Thursday, January 10, 2008

Is Differentiation of Instruction Part of the Job?

My father told me and my sisters, “Anyone can teach the kids who get it. The real challenge is teaching the kids who don’t get it at first.” We’ve all taken the challenge. One of the ways I’ve met the varying needs of students in my mainstreamed classroom is by differentiating my lessons. So an article in last week’s Washington Post disturbed me…In “Waiting Too Late to Test: Parents Protest as Area Schools Delay Learning Disabilities Screening in Hopes of Avoiding Costly Special Education,” Michael Alison Chandler writes that schools in the D.C. metro area favor “response to intervention” (RTI) techniques instead of learning disabilities testing. RTI techniques can include moving a student to the front of the room or grouping students who need to work on a particular skill together for review. These are the kinds of things I do when I differentiate a lesson to meet various students’ needs—what’s the problem?

I kept reading, and Chandler continues: "Many educators say learning disabilities have been over-diagnosed and are seeking ways to address learning difficulties in mainstream classrooms, rather than addressing them through special education for as much as twice the cost. Loudoun officials estimate their cost per pupil in special education is $22,000 a year, compared with $12,000 for most students…For many school systems, RTI-influenced strategies have led to a significant drop in the number of special education students. In Charles County, special education enrollment has fallen to 8 percent from 12 percent in 1999. In Frederick County over the same period, the rate dropped to 11 percent from 17 percent. Loudoun's rate fell to 10 percent from 12 percent in 2001. The national average is about 14 percent."

Chandler also explains that: "The national movement reflects the emphasis on quality teaching and on raising student achievement in the federal No Child Left Behind law, said William W. Knudsen, deputy assistant secretary for special education and rehabilitative services. Too many students, he said, are funneled to special education because they have not been taught appropriately or have not been well prepared for school…Many school systems, including Loudoun, have sought to revamp general education programs in response to concerns about high numbers of minority students who flow into special education. African Americans make up about 8 percent of Loudoun students, but they constituted about 12 percent of the county's special education population last year."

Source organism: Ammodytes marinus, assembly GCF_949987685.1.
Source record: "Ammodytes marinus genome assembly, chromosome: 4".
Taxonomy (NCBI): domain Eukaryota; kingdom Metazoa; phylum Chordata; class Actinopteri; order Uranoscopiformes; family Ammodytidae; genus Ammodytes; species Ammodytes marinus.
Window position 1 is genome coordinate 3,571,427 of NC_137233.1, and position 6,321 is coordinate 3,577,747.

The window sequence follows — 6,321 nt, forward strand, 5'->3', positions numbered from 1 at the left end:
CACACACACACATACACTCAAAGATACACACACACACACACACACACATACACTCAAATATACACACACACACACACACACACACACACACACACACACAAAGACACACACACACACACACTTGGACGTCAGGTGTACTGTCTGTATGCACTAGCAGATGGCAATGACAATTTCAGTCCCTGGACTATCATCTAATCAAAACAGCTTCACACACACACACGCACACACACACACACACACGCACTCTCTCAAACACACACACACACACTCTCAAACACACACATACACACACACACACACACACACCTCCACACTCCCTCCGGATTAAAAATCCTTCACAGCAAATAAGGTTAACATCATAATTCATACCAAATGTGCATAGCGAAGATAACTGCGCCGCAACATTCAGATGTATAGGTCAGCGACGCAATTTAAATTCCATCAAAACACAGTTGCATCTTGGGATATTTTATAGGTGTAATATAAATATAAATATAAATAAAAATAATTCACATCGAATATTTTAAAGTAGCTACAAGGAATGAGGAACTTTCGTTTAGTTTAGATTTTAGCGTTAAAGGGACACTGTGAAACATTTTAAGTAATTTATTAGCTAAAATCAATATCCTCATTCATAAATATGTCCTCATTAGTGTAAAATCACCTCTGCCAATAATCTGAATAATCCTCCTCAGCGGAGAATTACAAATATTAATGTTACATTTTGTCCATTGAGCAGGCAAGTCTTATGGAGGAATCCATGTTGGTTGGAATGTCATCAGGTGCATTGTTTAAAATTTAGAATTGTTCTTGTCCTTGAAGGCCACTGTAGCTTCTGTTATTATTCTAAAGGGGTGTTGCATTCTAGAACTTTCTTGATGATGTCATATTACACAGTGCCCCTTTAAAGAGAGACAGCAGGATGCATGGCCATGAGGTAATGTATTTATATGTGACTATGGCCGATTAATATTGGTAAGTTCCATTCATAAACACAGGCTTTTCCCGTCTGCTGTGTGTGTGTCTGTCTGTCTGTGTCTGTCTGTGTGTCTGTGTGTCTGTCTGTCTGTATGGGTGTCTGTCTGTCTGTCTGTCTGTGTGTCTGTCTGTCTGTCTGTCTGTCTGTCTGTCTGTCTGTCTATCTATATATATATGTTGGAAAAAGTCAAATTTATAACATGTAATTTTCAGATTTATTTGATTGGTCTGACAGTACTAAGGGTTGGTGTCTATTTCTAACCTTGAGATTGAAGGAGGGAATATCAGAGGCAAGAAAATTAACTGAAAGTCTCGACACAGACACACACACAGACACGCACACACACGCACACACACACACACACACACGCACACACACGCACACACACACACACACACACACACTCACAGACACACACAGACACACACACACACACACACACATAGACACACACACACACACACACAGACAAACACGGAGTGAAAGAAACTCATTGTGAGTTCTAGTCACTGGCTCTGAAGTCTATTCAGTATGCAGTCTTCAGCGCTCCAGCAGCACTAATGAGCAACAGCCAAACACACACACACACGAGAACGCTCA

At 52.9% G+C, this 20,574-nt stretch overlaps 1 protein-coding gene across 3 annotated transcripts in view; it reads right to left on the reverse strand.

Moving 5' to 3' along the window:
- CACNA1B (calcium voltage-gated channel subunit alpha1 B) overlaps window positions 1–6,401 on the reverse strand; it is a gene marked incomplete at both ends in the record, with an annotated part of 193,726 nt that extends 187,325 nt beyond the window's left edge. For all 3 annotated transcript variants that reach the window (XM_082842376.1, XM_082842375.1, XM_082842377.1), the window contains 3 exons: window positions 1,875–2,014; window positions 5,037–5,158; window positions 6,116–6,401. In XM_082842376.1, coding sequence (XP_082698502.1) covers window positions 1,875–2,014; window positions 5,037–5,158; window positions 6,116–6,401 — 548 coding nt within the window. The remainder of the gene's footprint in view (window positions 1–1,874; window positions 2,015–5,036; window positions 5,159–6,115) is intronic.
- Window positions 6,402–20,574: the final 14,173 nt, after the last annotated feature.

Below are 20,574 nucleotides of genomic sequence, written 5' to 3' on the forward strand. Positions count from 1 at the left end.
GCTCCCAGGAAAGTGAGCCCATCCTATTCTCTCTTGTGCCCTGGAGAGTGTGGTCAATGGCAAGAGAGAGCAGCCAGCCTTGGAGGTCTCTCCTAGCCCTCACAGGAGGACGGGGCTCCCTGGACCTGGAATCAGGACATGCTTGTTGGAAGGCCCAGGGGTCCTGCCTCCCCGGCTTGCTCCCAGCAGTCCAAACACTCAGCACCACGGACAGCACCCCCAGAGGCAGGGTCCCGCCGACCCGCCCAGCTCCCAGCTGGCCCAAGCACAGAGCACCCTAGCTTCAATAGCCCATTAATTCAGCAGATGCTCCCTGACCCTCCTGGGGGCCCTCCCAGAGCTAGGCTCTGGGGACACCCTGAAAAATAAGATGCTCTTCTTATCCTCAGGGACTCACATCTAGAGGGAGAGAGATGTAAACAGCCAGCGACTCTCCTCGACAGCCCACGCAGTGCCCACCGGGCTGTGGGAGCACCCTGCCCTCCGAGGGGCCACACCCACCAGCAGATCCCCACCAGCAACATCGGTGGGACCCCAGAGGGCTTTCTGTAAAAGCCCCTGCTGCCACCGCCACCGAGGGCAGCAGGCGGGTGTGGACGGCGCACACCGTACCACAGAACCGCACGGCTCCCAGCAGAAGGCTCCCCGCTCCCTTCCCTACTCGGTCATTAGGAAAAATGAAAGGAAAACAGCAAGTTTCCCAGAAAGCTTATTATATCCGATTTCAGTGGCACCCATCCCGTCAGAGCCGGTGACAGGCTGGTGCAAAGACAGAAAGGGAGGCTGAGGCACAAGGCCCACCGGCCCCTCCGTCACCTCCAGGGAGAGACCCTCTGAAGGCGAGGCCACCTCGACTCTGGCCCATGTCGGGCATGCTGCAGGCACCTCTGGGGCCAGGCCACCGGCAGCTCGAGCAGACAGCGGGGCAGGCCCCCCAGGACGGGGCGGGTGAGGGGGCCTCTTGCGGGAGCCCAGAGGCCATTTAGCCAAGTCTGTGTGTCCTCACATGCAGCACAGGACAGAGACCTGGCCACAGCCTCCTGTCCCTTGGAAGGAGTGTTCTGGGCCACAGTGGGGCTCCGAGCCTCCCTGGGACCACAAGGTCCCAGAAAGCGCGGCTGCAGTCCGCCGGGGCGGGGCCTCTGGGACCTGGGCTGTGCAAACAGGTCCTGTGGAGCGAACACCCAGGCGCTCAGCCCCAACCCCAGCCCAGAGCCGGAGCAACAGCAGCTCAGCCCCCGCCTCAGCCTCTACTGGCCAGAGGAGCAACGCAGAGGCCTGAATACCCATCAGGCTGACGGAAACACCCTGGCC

Okay, well now I’m riveted because the high numbers of minority students in special education have concerned me for years. If we in education are classifying students who don’t actually have disabilities, that frightens me. However, Chandler goes on to report that some parents feel these RTI steps don’t serve students; the article suggests that RTI strategies keep students from services they need so schools can save money. The accusation stung. I’m not a special educator, but I’m the mainstreamed teacher who often works with classified kids, differentiating my instruction with RTI strategies to service students. In fact, I think of that as my actual job, yet Chandler portrays me as sort of stuck with a kid who needs to be self-contained. I’ve never met a special educator who tried not to serve kids, either, and the characterization of special educators trying to pinch pennies upsets me. I needed clarification on how schools actually use RTI, so I called my former college roommate, a speech-language pathologist and special educator in Montgomery County Public Schools, another D.C. metro-area school district.